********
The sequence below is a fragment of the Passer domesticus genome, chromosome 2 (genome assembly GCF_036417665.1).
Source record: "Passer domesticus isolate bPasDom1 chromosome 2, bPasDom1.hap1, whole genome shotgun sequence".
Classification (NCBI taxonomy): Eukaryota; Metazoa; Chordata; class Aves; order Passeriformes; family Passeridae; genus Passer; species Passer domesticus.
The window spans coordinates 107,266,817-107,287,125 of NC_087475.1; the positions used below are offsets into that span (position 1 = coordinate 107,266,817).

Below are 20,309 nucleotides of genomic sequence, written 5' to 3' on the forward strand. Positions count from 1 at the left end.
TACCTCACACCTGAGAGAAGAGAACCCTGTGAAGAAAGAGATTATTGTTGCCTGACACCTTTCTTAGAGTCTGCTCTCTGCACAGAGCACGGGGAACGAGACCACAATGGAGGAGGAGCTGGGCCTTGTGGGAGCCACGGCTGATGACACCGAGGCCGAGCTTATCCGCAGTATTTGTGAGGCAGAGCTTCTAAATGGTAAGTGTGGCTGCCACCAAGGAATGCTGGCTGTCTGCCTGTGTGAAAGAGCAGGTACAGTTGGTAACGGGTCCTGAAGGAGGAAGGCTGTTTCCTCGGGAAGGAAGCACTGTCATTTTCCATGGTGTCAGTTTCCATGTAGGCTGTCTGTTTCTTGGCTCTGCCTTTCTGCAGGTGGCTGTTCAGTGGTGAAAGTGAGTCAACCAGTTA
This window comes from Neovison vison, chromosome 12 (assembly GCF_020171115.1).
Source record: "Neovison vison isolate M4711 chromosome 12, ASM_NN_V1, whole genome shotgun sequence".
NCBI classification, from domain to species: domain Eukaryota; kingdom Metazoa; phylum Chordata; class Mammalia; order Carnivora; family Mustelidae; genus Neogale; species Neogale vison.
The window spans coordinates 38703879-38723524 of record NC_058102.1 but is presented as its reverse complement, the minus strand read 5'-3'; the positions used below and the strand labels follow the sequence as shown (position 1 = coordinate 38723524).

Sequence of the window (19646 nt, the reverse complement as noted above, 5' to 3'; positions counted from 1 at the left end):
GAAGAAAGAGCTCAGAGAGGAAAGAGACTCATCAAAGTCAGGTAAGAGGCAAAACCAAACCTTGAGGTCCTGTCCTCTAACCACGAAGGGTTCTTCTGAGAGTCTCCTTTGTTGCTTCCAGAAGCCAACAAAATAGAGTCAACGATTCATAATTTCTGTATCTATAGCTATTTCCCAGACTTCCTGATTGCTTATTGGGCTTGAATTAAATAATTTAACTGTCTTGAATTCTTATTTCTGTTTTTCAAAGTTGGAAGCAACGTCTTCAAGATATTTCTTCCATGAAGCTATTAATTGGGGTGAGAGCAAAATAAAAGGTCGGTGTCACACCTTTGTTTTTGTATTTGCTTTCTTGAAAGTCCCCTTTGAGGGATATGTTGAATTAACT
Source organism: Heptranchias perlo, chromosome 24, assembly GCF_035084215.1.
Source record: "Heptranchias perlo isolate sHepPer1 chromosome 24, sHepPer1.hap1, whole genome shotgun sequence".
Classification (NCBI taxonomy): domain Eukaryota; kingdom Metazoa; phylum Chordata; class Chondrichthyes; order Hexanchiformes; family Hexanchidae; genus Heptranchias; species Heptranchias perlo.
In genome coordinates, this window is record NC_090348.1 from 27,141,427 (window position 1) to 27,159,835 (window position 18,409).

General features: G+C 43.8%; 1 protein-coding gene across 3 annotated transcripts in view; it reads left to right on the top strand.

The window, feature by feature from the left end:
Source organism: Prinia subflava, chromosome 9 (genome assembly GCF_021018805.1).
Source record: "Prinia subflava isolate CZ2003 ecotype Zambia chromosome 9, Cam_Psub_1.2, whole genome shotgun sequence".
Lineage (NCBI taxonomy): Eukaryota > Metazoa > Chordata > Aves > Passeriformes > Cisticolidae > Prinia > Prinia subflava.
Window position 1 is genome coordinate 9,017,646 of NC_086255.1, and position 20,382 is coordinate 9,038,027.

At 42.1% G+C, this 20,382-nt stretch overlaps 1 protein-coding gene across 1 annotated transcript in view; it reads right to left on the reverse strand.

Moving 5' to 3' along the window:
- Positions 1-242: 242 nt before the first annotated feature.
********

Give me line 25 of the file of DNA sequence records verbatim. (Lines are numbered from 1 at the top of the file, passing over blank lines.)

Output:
- Positions 1-242: 242 nt before the first annotated feature.